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Moving into a  new subdivision? Here’s why it is so vital you plant native trees

Picture yourself as a bird. A chickadee. Proud parent of half a dozen nestlings. You have a territory - an area with a radius of about 50 metres that you defend from others of your species to get first dibs on resources. You have a job - to work with your mate to get food to your chicks. It’s a challenge.

Many may think of you as a seed and  berry eater. But for chickadee nestlings, seeds are of no interest. These youngsters need protein! And that comes from insects. Ninety-six per cent of terrestrial birds rear their young on insects. The best source of protein is  caterpillars - the larvae of moths, butterflies and sawflies.

Back and forth, back and forth. You and your mate work from dawn to dusk to satisfy the chicks’ voracious appetite. How much do they eat? Doug Tallamy, professor of Entomology and Wildlife Ecology at the University of Delaware, parked himself by a chickadee nest and counted.

He found the pair delivered food every three minutes. Once, they delivered 30 caterpillars in 27 minutes. They foraged from 6 am to 8 pm. He figured they delivered 390-570 caterpillars a day. The chicks spent 16-18 days in the nest. Just getting the young to a point where they can leave the nest takes 6,240-9,120 caterpillars!


Can you believe one chickadee pair would be able to find 9,000 caterpillars in your yard? And all the other breeding birds that are sharing the space, can they find this much protein for their progeny? Fortunately they know where the caterpillars are hiding and are onto them before you’ve even noticed any bite taken out of the foliage. 

Desiree Narango, one of Tallamy’s graduate students, followed up on his observations with a research project monitoring chickadee nests in Washington D.C. from 2013-2016. She wanted to study how the modern home-owner's preference for non-native species impacts reproductive success in chickadee populations.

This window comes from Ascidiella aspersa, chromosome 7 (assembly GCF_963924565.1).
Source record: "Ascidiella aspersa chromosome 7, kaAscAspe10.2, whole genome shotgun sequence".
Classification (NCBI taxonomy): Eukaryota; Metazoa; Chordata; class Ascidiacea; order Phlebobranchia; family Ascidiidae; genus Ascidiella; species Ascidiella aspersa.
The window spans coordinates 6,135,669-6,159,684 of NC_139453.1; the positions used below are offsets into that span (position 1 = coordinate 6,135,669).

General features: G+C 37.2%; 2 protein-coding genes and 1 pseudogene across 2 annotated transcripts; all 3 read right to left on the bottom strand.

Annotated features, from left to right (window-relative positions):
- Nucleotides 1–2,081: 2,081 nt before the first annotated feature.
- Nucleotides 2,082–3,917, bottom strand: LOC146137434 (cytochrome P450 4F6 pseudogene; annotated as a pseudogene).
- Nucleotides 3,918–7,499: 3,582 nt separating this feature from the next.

The results were dramatic: in the  neighbourhoods where non-native trees predominated, the nestlings did poorly or died. Not enough insects. A poignant detail: under some dead nestlings, researchers found sunflower seeds that the desperate parents, having been unable to find suitable food, had attempted to feed their young. The chicks were unable to consume these emergency rations.

What’s going on here? Why are there more insects on native trees? It’s because native trees are part of a food web that includes the kind of insects the chickadees want to eat, and these insects consume the foliage of the trees in the same food web. Ninety per cent of insects that eat plants can develop and reproduce only on the plants with which they share an evolutionary history. This is because plants develop toxins to prevent themselves from being eaten - but the insects that evolve with these plants over millennia develop digestive strategies to overcome the toxins.

An example of this is the Monarch butterfly: its larvae (caterpillars) have evolved defences against the toxins in North American species of milkweed. There’s a European species of milkweed known as Dog-strangling Vine that is invading the forests of southern Ontario (and has arrived here in Huronia in a few locations). The Monarch recognizes it as a milkweed and lays its eggs on the leaves. But when the caterpillars hatch, they lack the evolutionary defences against the alien milkweed’s toxins, they are unable to consume the foliage, so they starve and die. The North American species of milkweed are host plants for the Monarch, the European one is quite the reverse. 

Narango quantified the proportion of native to non-native plants in a territory that will allow a chickadee family to fledge into healthy maturity: she found that 70 per cent of the plant biomass needs to be native. Less than that, the insect prey is insufficient and the chickadee population is not sustainable despite the best efforts of diligent parents.

As land is cleared to make way for subdivisions, new homeowners can rise to the challenge of restoring native vegetation as they decide how to landscape their yards. When you do that, picture yourself as a bird. You’re going to need 9,000 caterpillars for the kids. These caterpillars will not adversely affect the plantings that you, the homeowner, are putting in because you, the bird, will scoop them up and fly them to the nest as fast as possible. The native trees will be the keystone of your yard as a living ecosystem, helping to restore biodiversity.